Hi casual Eurovision viewers! You might be saying, “Wow, Eurovision! It’s my favorite night of the year!” But in truth, tonight is a culmination of SIX MONTHS of competition, and for many of us, it is a bittersweet evening, as it’s the last night we will be spending officially with the artists we have come to know and love deeply over the past few months. (RIP Conan Osiris. You were too advanced for our mortal minds. Enjoy life on your home planet.)
We’d like to welcome you to the contest this evening, but a few ground rules before we start:
1. Don’t be phobic!
Tonight is a night to celebrate diversity. Don’t be that gammon faced pubgoer making fun of all the foreigners! Don’t make fun of anyone’s body type. Don’t make fun of anyone’s language. Don’t make fun of anyone’s gender or sexuality. And look, Zena and Michaela are in their teens and out there killing it in a way we never could.
DO make fun of the staging and the costumes. Do make fun of the way some of the acts pronounce certain things (like everyone’s favorite Mockneys, Lake Malawi). But try to be original about it, rather than just “OMG that dress is puke”. (Everyone’s dresses are on point tonight, BTW.)
2. Eurovision participation is based on membership of the EBU, not geographic borders.
If a country participates in the European Broadcasting Union, that country is eligible to participate in Eurovision, which is why the contest is open to countries in the Middle East like Israel. Also, Australia has been participating officially now for five years, so stop acting like a jabroni and being like, “I didn’t realise Australia was in Europe hur de hur”
3. Leave Serhat alone
Look, Serhat is the world’s sexiest dentist who has come to spread messages of positivity throughout Europe. Just leave him alone.
We know Serhat’s gonna Serhat, but he’s not meant for you. Not everything has to be for you. You have football and Michael McIntyre and Real Ale and an entire culture geared toward giving you what you want. So shut up and leave Serhat for us, okay?
4. Eurovision viewers don’t give a fig about Brexit.
If the UK doesn’t win, we’re told, it’s because Eurovision viewers are somehow protesting Brexit. Or the Iraq War. Or fish and chips. Or because other countries are all too busy politically voting in bloc alliances from which the UK is excluded. All of which is horse hockey.
If the UK doesn’t win Eurovision, it’s our own damn fault. We don’t mobilise our A-game the way other countries do. Instead, we pull together some baby talent show winners, give them a song they didn’t write, and invite them to go for it. And they get one shot to do so.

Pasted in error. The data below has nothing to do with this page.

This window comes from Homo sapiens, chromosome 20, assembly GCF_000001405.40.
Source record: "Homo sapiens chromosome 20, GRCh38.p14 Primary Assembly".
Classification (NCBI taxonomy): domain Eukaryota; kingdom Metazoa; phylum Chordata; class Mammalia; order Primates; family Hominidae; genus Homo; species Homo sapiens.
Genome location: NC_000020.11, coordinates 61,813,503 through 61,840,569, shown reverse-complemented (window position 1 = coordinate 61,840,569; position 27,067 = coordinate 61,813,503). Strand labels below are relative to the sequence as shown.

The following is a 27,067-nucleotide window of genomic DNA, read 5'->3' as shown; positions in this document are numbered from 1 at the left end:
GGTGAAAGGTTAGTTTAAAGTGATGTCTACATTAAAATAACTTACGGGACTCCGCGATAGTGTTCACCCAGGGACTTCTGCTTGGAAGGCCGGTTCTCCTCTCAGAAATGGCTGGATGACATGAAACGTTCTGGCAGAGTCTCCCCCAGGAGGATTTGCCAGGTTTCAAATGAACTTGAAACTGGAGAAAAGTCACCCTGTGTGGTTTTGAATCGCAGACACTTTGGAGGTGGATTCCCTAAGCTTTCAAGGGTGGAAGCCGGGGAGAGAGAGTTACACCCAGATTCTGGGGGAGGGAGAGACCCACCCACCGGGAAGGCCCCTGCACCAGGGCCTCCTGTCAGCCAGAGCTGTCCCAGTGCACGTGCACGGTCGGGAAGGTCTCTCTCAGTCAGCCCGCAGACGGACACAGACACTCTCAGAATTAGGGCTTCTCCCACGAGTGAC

The fact is, we’ve had very good entries the past few years. Lucie Jones gave me chills. Surie made me proud. And Michael Rice is the Nation’s Northern Sweetheart.
But the truth is he’s performing a song co-written by the Swedish entry that sounds like the Swedish entry and is staged like the Swedish entry, so we happen to look like a copy of Sweden. Who’s going to vote for that when you could simply vote for Sweden instead?
5. Winning doesn’t matter
Honestly, the only reason many of us Eurofans are trying to figure out the winner is to determine where we’re going to be taking a long vacation next year. I’m still watching tonight to see my favourite acts perform, even though many of them aren’t tipped to win. What makes Eurovision so special is that it gives all of us a chance to discover new artists and songs that we can enjoy all year round.
Indeed, tonight is just the cap on six months of madness for many of us, the process of winnowing hundreds of songs down to a single one, during which time we’ve lost many favourites along the way, which brings me to my last point…
6. Be gentle, for Post-Eurovision Depression is a real disorder.
For most of this year, ever single weekend has been given over to something Eurovision related, whether it’s streaming five National Finals or traveling to see a band or attending one of the Eurovision pre-parties. And as of tonight, that entire social whirl suddenly ends. Something that’s taken up hours of my time and energy is gone. So yes, there’s a bit of a grieving process that’s going to be happen. So be kind to your Eurofan friends.
And with that, I hope all of you locals enjoy the show, which will be full of awkward jokes about Duncan’s butt. I can’t wait.